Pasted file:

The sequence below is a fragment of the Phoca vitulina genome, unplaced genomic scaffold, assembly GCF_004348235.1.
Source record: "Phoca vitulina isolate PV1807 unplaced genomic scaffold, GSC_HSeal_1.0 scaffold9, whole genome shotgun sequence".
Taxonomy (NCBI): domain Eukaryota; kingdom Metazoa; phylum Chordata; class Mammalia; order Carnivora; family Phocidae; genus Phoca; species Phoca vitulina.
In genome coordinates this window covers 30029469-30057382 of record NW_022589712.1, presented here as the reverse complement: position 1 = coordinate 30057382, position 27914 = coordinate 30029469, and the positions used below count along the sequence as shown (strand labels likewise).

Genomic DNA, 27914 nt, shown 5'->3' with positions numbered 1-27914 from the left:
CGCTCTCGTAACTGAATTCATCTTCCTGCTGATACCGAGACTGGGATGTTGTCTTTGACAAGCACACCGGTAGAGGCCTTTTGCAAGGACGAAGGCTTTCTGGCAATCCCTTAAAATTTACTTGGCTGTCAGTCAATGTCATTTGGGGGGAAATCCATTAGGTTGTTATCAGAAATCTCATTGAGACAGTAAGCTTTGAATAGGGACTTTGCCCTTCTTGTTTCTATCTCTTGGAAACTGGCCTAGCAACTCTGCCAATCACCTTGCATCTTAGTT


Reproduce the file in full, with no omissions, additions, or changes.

The sequence below is a fragment of the Phoca vitulina genome, unplaced genomic scaffold, assembly GCF_004348235.1.
Source record: "Phoca vitulina isolate PV1807 unplaced genomic scaffold, GSC_HSeal_1.0 scaffold9, whole genome shotgun sequence".
Taxonomy (NCBI): domain Eukaryota; kingdom Metazoa; phylum Chordata; class Mammalia; order Carnivora; family Phocidae; genus Phoca; species Phoca vitulina.
In genome coordinates this window covers 30029469-30057382 of record NW_022589712.1, presented here as the reverse complement: position 1 = coordinate 30057382, position 27914 = coordinate 30029469, and the positions used below count along the sequence as shown (strand labels likewise).

Genomic DNA, 27914 nt, shown 5'->3' with positions numbered 1-27914 from the left:
CGCTCTCGTAACTGAATTCATCTTCCTGCTGATACCGAGACTGGGATGTTGTCTTTGACAAGCACACCGGTAGAGGCCTTTTGCAAGGACGAAGGCTTTCTGGCAATCCCTTAAAATTTACTTGGCTGTCAGTCAATGTCATTTGGGGGGAAATCCATTAGGTTGTTATCAGAAATCTCATTGAGACAGTAAGCTTTGAATAGGGACTTTGCCCTTCTTGTTTCTATCTCTTGGAAACTGGCCTAGCAACTCTGCCAATCACCTTGCATCTTAGTT